Coding Games and Programming Challenges to Code Better

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Created by @nicola,validated by @Tabaxi3K,@pluieciel and @DKurilo.

If you have any issues, feel free to ping them.

Coding Games and Programming Challenges to Code Better

Send your feedback or ask for help here!

Created by @nicola,validated by @Tabaxi3K,@pluieciel and @DKurilo.

If you have any issues, feel free to ping them.

I like this puzzle, much kudos to the author!

However, I ran into a problem: As the modulus is not prime, many numbers have no modular inverse, so my modular division function cannot continue. I try to use LU decomposition adapted to modular arithmethics to solve the system of linear equations, and this algo uses division. I read in the Hill cipher wiki page that modulus is better to be a prime to avoid 0 determinant, but my algo fails at division even if the determinant would be nonzero. Any idea where do I go wrong?

Use GauĂâ way to trigonalize then diagonalize.

Donât hesitate to divide by the gcd of a line, because the Hill matrix determinant is alwaysâŚ

Am I going to make a giant c++ solution then find out it is 5 lines in python?

if there is a `scipy.linalg.crack_hill()`

or something similar

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I have the same problem when I try to multiply one row by modular inverse of pivot to reach 1 in pivot, since there is some (no modular inverse) numbers.

âaddition with lower rowsâ and then âmultiplyâ is good enough to solve that for me.

I didnât figure out how to use the libraries/packages when there is the modular thing.

I tried to use np.linalg.solve with (PP.t)A.t=(PC.t) to solve A.t, but dont know how to deal with the modularâŚ

The modular thingy was designed to prevent `linalg`

cheaters as much as possible.

I also played with the pivot selection to avoid a non-reversible pivot, but cannot succeed all the time. So currently stuck at 92%, with the test case âAnother 6x6â and its validator pair still failing.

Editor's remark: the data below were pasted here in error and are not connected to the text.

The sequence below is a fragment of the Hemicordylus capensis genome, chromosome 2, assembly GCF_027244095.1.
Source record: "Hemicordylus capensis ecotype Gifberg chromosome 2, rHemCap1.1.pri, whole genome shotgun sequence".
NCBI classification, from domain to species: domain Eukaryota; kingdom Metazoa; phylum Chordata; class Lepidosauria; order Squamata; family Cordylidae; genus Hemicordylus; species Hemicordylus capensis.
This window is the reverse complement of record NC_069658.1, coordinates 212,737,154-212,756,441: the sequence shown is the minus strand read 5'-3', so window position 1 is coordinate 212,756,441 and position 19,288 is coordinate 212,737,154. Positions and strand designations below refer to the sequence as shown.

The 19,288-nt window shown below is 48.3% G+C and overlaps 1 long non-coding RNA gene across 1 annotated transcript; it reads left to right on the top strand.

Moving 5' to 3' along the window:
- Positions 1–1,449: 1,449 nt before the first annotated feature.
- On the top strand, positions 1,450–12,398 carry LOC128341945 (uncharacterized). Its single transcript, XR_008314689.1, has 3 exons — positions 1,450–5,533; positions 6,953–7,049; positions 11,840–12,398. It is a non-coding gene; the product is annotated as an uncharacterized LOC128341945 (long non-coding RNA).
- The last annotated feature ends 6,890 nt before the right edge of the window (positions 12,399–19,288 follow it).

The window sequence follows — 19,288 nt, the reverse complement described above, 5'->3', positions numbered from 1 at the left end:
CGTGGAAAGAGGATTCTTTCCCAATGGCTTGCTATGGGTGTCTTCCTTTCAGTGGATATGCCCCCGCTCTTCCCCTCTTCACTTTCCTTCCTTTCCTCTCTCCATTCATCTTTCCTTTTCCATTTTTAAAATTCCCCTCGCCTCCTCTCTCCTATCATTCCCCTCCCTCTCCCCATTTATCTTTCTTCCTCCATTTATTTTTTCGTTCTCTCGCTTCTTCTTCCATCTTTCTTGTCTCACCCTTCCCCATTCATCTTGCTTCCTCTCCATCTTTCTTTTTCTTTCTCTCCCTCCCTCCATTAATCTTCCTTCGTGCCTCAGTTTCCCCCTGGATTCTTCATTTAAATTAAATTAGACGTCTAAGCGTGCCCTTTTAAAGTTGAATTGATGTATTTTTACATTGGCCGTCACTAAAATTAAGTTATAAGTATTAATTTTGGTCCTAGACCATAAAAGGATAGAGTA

It seems that LU decomposition is very fragile when the arithmethic is not over real numbers, or at least a finite fieldâŚ

You could probably solve for the matrix with a greedy algorithm, or annealing.

only âselectionâ is probably not enough. when current and lower rows all have non-reversible pivots (candidate), an addition could help escape the trap.

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Yes, that was what I was trying: adding another row from below (even tried multiplying by different scalars before adding)

It turned out that there was a bug in another part of my code, that ruined the already found solution in some edge cases.

Now I pass all tests at last. Oh my, solving this took much longer for me than it should have been! I will dream of matricesâŚ

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aha! I have thwarted you! (I basically did what TBali was talking about where Iâd find two none-solved rows in the case the leading non-zero term was not coprime to 45 and look for one to only be a multiple of 3 and not 5 and another to be a multiple of 5 and not 3. Then Iâd add them and continue on my merry gauss-jordan way (Totally possible btw, I even brute forced inverses haha)

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You could also use the Chinese remainder theorem, that allows you to work in Z/9Z and Z/5Z instead of Z/45Z.

Yep and Z/9Z is not a field.

Thanks @nicola for this interesting puzzle ! I learned a lot about modular algebra, determinant, inverse, GaussâŚ things I learned 20 years ago but forgotten in the meanwhile

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Thanks for the puzzle i was very happy to brush up my 20 years old memories of linear algrebraâŚ but you mention linalg cheater âŚ i still used linalg for determinant instead of recoding a gauss pivot âŚ It was still interesting , as indeed you canât naively use linalg inverse. For what its worth my python solution is 200 lines long

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Hello,

Can someone confirm that the numbers of the Hill matrix are integers only ?

Thanks

Yes, they are.

Thanks,

Unless I didnât understand something, each number is integer but not only between 0 and 9 . I wrongly assumed that .

They are between 0 and 44.